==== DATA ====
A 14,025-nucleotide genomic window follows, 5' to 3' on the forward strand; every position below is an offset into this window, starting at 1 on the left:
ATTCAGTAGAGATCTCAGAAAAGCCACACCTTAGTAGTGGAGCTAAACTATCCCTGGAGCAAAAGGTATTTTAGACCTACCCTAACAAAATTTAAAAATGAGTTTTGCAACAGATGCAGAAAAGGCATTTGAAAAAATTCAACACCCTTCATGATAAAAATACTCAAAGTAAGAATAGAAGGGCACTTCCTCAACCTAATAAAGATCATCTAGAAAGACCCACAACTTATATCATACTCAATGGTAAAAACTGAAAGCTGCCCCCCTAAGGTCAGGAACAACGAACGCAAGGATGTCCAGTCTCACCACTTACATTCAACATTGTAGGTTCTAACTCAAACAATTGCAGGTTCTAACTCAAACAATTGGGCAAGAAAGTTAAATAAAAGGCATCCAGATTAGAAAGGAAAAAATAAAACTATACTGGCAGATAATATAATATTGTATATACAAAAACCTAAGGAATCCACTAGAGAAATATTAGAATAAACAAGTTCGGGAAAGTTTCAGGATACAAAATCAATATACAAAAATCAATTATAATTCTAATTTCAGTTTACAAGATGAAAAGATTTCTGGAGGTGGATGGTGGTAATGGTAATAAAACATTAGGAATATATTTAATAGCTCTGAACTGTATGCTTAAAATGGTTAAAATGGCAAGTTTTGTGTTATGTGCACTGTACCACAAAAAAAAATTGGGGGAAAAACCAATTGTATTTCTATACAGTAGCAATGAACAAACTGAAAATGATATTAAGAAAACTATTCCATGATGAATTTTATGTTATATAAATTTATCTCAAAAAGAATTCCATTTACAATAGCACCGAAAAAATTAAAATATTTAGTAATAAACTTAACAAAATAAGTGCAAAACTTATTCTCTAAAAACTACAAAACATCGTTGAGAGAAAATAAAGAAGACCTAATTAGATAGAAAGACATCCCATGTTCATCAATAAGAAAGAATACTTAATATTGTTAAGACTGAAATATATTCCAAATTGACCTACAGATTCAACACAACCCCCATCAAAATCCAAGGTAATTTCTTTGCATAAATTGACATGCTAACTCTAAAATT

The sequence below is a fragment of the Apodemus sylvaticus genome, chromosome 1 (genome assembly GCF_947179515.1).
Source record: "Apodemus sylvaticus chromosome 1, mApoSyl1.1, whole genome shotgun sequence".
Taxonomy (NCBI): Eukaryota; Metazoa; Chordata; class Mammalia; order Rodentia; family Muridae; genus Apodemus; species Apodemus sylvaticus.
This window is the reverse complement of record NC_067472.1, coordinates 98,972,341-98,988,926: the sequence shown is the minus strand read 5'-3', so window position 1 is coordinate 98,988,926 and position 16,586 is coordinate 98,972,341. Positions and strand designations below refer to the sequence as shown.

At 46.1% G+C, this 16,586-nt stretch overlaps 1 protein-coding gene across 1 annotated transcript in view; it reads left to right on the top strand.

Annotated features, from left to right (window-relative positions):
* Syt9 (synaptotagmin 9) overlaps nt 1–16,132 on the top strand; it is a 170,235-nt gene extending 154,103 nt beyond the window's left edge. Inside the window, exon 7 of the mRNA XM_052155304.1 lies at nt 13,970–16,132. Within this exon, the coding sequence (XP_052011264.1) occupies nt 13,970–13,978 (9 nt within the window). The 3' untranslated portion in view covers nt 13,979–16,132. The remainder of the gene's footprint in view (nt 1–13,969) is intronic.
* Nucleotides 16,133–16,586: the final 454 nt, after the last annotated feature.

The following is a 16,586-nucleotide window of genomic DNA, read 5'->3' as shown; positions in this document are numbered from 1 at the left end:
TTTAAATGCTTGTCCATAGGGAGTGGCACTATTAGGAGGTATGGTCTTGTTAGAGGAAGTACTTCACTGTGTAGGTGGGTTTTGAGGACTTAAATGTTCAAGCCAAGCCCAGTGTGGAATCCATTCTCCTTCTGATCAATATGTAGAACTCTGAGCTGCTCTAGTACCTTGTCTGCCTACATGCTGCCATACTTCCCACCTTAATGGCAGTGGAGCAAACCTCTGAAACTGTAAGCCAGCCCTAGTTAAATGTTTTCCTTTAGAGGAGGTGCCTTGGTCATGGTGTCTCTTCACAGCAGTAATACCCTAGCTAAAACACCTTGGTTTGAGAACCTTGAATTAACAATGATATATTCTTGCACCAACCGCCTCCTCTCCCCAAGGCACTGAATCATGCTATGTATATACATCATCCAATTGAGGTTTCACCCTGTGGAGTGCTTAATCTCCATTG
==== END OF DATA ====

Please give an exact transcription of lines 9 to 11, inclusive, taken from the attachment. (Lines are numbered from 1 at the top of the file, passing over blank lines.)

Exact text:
* Syt9 (synaptotagmin 9) overlaps nt 1–16,132 on the top strand; it is a 170,235-nt gene extending 154,103 nt beyond the window's left edge. Inside the window, exon 7 of the mRNA XM_052155304.1 lies at nt 13,970–16,132. Within this exon, the coding sequence (XP_052011264.1) occupies nt 13,970–13,978 (9 nt within the window). The 3' untranslated portion in view covers nt 13,979–16,132. The remainder of the gene's footprint in view (nt 1–13,969) is intronic.
* Nucleotides 16,133–16,586: the final 454 nt, after the last annotated feature.

The following is a 16,586-nucleotide window of genomic DNA, read 5'->3' as shown; positions in this document are numbered from 1 at the left end: